defendants in settling the bills. With these conclusions and on calculating on single slab basis the learned Single Judge passed a decree for Rs. 9,31,157.63 with interest at 12% per annum from  1.1.1980 till  the date of decree and thereafter at 6%  per annum.  The suit  was thus  decreed in  part. The plaintiffs challenged the decree by filing an appeal and the defendants also  filed a  cross-objection  challenging  that part of the decree in favour of the plaintiffs. The Division Bench of  the High  Court  relying  upon  the  hand  written portion of Exhibit P-1 and the conduct of the Superintending Engineer in  passing the  plaintiffs’ bills  on  multi  slab basis as  well as  relying upon some other contracts came to hold that  the plaintiffs are entitled to freight charges on multi slab  basis. The  Division Bench  also held  that  the interpreation of  the learned Single Judge of the expression ’for each  slab’ is  wholly erroneous and it could only mean that  the   rate  was   on  multi  slab  basis.  With  these conclusions  the  Division  Bench  allowed  the  plaintiffs’ appeal and  dismissed the  defendants’  cross-objection  and hence the present appeal by special leave.      Mr.  V.R.   Reddy.  the  learned  Additional  Solicitor General appearing for the appellants contended that the hand written portion  in the plaintiff’s letter Exhibit P-1 dated 11.7.1978 which  was enclosed to the tender form Exhibit P-2 is  nothing  but  a  subsequent  interpolation  inasmuch  as neither there is any signature either of the plaintiff or of the receiving  officer on the same and further it was really astonishing  that   though  the   tender  was  submitted  on 12.7.1978 but according to the plaintiff an attested copy of the letter  could be  obtained from the departmental officer on 11.7.1978.  Mr. Reddy  further argued that the acceptance of the  tender by  the contractor  clearly indicates that it was on  single slab  basis as  the note  to the  same states "only one  rate should  be quoted  for various  lengths  and sizes and  not different  rates for  different lengths". Mr. Reddy further  urged that  the very fact that the plaintiffs did not submit any bills till the end of the contract period and started  to submit  the bills during the extended period of the  contract would indicate that with an obvious illegal design the bills were not being submitted in time. Repelling the reasonings  advanced by  the Division  Bench of the High Court Mr.  Reddy urged that passing of some bills by some of the Superintending  Engineers on  multi slab  basis  is  not determinative of  the terms  and conditions  of the contract particularly  when   the  contract  is  a  written  one  and consequently the  Division  Bench  erred  in  law  that  the contract was on multi slab basis.      We find  sufficient force  in each  of the  contentions advanced by the learned counsel for the appellants.      Mr.  Sivasubramanaim,   the  learned   senior   counsel appearing for  the  respondents  repelling  the  contentions advanced by  Mr. Reddy  urged that there was no issue at all on the  question as  to whether  hand  written  portion  was subsequently inserted with the connivance of the officers of the Board and therefore it would not be appropriate for this Court to  interfere with the same at this stage. The learned counsel also  contended that the very admission of DW-1, one of the  witnesses of the defendants to the effect that after submission of  the tender,  discussions were  made with  the contractor and  the contractor  explicitly expressed to have the work  done on  multi slab basis, clinches the matter and it is  not open  for the  defendants to give a go bye to the said admission  of the  witness. The  learned  counsel  also urged that  the defendants  in fact  accepted and  acted  on multi slab basis as is apparent from the letter Exhibit P-39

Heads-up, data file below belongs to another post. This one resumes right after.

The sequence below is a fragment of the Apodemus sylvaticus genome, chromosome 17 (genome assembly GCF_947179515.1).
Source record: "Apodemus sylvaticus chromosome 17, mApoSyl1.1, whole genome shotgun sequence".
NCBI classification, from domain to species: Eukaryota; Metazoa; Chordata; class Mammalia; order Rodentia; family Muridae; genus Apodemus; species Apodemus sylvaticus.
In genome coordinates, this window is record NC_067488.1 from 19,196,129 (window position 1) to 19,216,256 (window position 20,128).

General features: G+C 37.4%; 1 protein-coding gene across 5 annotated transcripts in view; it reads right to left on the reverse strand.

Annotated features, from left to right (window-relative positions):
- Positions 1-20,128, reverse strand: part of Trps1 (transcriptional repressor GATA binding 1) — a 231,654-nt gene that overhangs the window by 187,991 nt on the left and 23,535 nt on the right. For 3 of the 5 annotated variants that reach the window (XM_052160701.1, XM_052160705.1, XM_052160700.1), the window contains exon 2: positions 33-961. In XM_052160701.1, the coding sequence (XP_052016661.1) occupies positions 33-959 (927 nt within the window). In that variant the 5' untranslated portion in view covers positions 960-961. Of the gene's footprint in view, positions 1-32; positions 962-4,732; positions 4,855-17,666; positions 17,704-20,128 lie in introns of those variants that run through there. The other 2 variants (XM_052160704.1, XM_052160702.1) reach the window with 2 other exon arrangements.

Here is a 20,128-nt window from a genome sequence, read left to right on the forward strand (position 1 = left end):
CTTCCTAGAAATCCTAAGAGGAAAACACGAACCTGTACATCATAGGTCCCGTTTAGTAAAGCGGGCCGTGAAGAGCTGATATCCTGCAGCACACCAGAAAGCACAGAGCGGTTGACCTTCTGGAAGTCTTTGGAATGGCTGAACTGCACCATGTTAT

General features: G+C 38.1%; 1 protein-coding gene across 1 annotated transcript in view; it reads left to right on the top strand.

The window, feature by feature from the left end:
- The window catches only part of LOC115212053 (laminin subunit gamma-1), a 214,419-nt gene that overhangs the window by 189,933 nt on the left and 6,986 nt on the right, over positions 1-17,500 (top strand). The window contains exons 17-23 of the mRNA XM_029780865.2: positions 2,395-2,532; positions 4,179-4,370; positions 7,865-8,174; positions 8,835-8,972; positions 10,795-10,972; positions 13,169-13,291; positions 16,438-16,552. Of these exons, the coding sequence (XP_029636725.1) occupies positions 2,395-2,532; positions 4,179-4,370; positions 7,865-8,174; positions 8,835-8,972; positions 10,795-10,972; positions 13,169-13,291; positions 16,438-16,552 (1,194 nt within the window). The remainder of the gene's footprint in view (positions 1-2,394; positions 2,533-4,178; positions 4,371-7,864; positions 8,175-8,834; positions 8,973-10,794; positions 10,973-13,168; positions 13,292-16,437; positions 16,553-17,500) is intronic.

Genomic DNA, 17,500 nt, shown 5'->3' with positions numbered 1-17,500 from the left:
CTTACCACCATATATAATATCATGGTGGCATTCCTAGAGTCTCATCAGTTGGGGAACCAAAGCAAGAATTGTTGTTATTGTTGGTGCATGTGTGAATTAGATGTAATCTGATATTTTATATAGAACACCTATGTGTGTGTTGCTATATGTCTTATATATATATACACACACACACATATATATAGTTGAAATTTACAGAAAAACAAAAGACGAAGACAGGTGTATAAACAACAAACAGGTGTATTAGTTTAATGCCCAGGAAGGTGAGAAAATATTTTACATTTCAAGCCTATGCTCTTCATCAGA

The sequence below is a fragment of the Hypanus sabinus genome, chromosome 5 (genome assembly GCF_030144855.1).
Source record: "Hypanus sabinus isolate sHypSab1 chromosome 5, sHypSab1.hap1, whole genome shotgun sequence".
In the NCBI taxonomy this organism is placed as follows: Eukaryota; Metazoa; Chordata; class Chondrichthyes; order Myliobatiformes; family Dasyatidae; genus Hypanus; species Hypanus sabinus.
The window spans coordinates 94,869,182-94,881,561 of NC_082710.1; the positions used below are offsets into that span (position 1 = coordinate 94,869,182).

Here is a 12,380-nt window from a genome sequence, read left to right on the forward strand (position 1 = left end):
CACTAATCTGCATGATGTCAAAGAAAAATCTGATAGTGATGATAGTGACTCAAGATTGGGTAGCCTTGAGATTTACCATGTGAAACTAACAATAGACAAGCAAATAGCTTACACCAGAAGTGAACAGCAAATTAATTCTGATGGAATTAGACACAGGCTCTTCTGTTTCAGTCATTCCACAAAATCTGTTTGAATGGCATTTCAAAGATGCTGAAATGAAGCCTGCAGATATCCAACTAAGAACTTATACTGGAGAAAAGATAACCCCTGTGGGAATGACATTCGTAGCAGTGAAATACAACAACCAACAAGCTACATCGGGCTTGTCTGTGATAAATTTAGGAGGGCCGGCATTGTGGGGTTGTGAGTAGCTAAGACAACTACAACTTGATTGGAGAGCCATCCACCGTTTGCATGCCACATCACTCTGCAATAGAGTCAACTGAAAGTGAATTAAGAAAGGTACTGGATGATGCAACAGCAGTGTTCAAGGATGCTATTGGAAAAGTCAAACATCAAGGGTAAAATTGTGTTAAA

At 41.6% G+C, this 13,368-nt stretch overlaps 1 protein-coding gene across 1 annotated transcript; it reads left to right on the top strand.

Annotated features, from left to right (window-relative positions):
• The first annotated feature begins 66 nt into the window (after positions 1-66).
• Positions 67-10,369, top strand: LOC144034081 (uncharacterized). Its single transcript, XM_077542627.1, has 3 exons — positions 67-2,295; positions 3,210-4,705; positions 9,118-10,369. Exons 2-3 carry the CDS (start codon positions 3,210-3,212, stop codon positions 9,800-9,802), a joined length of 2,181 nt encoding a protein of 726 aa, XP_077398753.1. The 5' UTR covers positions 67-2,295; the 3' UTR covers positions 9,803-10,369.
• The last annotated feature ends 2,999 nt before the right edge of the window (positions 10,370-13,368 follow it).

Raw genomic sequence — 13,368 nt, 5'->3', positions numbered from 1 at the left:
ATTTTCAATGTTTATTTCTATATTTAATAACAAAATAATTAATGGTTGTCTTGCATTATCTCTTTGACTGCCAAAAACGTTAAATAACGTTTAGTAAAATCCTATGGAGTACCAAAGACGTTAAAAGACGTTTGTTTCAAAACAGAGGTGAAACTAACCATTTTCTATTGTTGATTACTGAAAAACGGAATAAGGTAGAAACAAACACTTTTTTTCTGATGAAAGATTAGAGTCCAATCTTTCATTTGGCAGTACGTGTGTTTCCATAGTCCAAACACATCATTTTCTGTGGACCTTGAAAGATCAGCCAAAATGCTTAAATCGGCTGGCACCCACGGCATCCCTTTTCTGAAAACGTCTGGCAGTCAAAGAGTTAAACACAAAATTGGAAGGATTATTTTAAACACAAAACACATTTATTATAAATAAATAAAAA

dated 18.4.80  from  the  Superintending  Engineer,  General Construction  Circle/South,   Tirunelvalli  to   the   Chief Engineer, Materials  Management,  whereunder  not  only  the Superintending  Engineer  has  candidly  admitted  that  the system of  payment of  multi slab basis has been in vogue in several circles  but also stated that the single slab system will not give a workable practical solution. Learned counsel lastly urged  that the  single slab system is on the face of it wholly  unreasonable and  to sustain  the  said  argument placed before  us certain  calculations  made  in  different documents. We are unable to persuade ourselves to agree with the contentions  advanced by  the learned  counsel  for  the respondents.      At the  outset it  must  be  borne  in  mind  that  the agreement between  the parties  was a  written agreement and therefore the  parties are bound by the terms and conditions of the  agreement. Once a contract is reduced to writing, by operation of  Section 91  of the Evidence Act it is not open to any  of the  parties to  seek to  prove the  terms of the contract with  reference to  some oral  or other documentary evidence to  find out  the intention  of the  parties. Under Section 92  of the Evidence Act where the written instrument appears to  contain the  whole terms  of the  contract  then parties to  the contract  are not  entitled to lead any oral evidence to  ascertain the terms of the contract. It is only when the  written contract does not contain the whole of the agreement between  the parties  and there  is any  ambiguity then  oral  evidence  is  permissible  to  prose  the  other conditions which  also must  not be  inconsistent  with  the written contract.  The case  in  hand  has  to  be  adjudged bearing in  mind the aforesaid principles and the plaintiffs being conscious  of this  position  along  with  the  tender appended a  letter and in that letter inserted certain terms by writing  in ink to establish the case that the acceptance of the plaintiffs’ tender would tantamount to the acceptance to the  terms contained  in the  letter in  which there  was insertion in writing to the effect that it was on multi slab basis. It  is in this context the question whether such hand written portion  was originally  there or  was  subsequently inserted assumes great significance. We are unable to accept the stand  taken by  the learned counsel for the respondents that there  was no  such issue  on this question inasmuch as this question  was considered  by the  learned  Trial  Judge while discussing  Issue No.  1 on the basis of evidence laid and the  Trial Judge  had given  a finding  in favour of the plaintiffs. The  said finding,  however, on  the face  of it appears to us to be wholly unsustainable. As has been stated earlier  there  was  no  signature  either  by  the  persons submitting the  tender or  by the persons receiving the same on the hand written portion of the letter. The learned Trial Judge had  noticed that  the certified copy which was issued by the  Board on  11.7.1978 of  the aforesaid letter clearly contains the  hand written  portion and therefore he came to the conclusion  that the  hand written  portion was there at the time  of submission of the tender. The tender itself was submitted on  12.7.1978 and  we fail  to understand  how the Board  could  grant  a  certified  copy  of  the  letter  on 11.7.1978 when  the plaintiffs’  case itself  is that  along with the  tender he  had appended the letter in question. On this ground  alone it  can be  safely held that hand written portion in  Exhibit  P-1  was  not  there  at  the  time  of submission of  the  tender  but  was  subsequently  inserted obviously with  the connivance of the officers of the Board. The Board in its rejoinder affidavit filed in this Court has stated that  the attested  copy  was  actually  received  on